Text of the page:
When we made our calls to a top private hospital in Mysore, which is part of the hospital chain spread all over India, we were very sure that there won’t be any hassle for unmarried women to get termination of pregnancy at this hospital. After all, this hospital brand stands for corporate and profit culture when it comes to healthcare delivery. But our audit calls shocked the lights out of us!

Doctor B, who works at this hospital told us that for procedures were signatures are needed, it was not enough for an adult woman to sign. The hospital wants the signatures of either the husband or the parent or any first degree relative to give consent as well. Doctor B, went onto stress that for unmarried women, her partner can give the signature and if he is not physically present with her, then the consent can be sent through fax to the hospital! We were flummoxed! “Fax? They want fax from the partner stating consent? What if the partner is nonexistent? What if the fax can be faked?” we were left wondering! We did not ask her for clarification because it was very loud and clear that the hospital was not at all helpful to unmarried women.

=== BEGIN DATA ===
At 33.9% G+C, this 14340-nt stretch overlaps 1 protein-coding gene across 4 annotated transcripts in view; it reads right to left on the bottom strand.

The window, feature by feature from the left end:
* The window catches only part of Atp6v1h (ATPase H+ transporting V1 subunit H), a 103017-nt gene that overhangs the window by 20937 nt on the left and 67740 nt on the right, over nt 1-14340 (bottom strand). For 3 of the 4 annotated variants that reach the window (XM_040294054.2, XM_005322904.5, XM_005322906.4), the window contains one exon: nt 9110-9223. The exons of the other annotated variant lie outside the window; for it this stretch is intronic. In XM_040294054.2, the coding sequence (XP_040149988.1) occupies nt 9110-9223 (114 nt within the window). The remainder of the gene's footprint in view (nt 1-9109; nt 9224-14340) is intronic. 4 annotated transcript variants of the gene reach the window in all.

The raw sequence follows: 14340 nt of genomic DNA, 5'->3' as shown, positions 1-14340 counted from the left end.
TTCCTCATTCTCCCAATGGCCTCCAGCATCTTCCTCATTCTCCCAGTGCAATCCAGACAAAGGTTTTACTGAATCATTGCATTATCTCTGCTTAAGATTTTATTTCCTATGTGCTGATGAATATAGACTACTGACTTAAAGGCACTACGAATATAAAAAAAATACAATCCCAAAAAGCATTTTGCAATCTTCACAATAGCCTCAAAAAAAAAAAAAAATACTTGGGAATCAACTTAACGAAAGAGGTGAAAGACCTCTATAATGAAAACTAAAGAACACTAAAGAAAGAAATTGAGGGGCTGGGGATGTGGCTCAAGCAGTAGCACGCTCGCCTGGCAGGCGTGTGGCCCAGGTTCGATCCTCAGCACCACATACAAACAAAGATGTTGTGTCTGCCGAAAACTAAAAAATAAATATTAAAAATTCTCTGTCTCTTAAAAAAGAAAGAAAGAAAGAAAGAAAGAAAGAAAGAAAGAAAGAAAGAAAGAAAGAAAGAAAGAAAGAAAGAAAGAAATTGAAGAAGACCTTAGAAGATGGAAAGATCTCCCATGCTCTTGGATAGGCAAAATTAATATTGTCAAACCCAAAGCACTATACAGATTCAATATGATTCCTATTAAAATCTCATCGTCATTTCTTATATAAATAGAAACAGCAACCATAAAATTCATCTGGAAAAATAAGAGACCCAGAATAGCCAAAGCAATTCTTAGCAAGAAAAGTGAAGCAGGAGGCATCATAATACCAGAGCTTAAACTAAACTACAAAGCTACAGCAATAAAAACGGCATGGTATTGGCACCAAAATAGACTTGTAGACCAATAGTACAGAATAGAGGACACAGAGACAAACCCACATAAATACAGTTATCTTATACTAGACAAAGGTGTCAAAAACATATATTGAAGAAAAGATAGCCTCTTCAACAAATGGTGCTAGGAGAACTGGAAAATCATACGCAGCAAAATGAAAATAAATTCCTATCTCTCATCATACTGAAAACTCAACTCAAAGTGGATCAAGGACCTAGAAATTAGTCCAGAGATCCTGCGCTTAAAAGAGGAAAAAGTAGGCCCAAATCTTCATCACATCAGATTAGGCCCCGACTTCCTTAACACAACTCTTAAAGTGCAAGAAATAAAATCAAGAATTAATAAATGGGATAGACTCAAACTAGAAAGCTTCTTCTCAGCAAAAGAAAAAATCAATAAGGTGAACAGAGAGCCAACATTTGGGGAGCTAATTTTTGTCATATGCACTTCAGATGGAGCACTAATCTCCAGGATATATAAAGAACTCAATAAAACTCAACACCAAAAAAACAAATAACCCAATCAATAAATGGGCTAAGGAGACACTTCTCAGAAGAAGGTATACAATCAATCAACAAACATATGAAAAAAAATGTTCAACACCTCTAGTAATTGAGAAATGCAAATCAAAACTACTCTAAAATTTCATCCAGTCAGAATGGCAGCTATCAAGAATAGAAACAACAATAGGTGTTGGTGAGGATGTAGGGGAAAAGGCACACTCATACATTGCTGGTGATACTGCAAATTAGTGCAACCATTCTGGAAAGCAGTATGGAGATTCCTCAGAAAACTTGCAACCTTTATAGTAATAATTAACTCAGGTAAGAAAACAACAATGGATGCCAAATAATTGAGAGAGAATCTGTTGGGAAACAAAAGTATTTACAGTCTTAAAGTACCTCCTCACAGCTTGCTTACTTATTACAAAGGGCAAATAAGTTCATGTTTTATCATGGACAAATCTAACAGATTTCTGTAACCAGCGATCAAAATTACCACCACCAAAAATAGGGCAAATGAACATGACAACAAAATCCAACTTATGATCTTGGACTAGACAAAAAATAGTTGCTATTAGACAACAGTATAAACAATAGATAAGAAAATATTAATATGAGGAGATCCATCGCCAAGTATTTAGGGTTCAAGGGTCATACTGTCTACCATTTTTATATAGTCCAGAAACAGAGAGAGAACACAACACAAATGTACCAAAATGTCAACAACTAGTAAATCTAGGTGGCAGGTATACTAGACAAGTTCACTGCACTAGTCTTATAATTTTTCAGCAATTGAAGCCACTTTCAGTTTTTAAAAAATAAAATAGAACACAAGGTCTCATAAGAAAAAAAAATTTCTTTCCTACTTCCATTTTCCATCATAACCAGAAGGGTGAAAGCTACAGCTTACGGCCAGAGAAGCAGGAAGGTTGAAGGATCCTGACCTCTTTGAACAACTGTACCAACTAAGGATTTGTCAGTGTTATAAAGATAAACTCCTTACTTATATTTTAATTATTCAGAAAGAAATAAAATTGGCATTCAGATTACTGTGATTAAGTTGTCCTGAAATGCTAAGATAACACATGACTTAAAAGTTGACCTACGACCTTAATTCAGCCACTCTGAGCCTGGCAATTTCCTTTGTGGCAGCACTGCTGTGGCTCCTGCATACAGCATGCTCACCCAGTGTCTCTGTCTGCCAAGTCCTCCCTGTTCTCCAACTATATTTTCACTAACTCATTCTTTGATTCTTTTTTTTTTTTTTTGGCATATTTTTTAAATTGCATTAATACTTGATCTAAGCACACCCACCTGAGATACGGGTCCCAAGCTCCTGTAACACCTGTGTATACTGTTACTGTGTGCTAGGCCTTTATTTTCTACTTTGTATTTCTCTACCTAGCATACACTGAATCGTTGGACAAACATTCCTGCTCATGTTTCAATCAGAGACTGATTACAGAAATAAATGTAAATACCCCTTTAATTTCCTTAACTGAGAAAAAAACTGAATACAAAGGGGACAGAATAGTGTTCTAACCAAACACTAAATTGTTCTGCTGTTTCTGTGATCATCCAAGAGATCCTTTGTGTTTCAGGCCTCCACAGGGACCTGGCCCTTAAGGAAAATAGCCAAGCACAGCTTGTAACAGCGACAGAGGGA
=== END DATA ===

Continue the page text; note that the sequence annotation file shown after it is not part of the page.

Field work amidst the pandemic

As the weeks go by and we all are starting to let it sink in: the virus is here to stay, we also are looking forward to having safe access to Mysore. Our preliminary search, so far, has given us the narratives from doctors. We are eager to meet the communities and youth of Mysore and hear what they have to say when it comes to accessing sexual and reproductive health services. We are sure that having the youth with us will help us see Mysore through another lens.

Writer :

Dr. Nishitha Aysha Ashraf is Programme Associate for SAAF Project at Hidden Pockets Collective. She completed her B.A. Journalism & Communication (2010) and Bachelor of Dental Surgery (2015) from Manipal, Karnataka. She has covered the Nipah outbreak in Kerala during her stint as Health Reporter with The News Minute (2018). The reportage furthered her interest to be a key player in public health/ community health. Her internship and work at SOCHARA – Society for Community Health Awareness, Research and Action (2019) was instrumental to learn more about the People’s Health Movement. She is keen on exploring the SRHR issues of Kerala, especially those amongst the Muslim and Christian communities.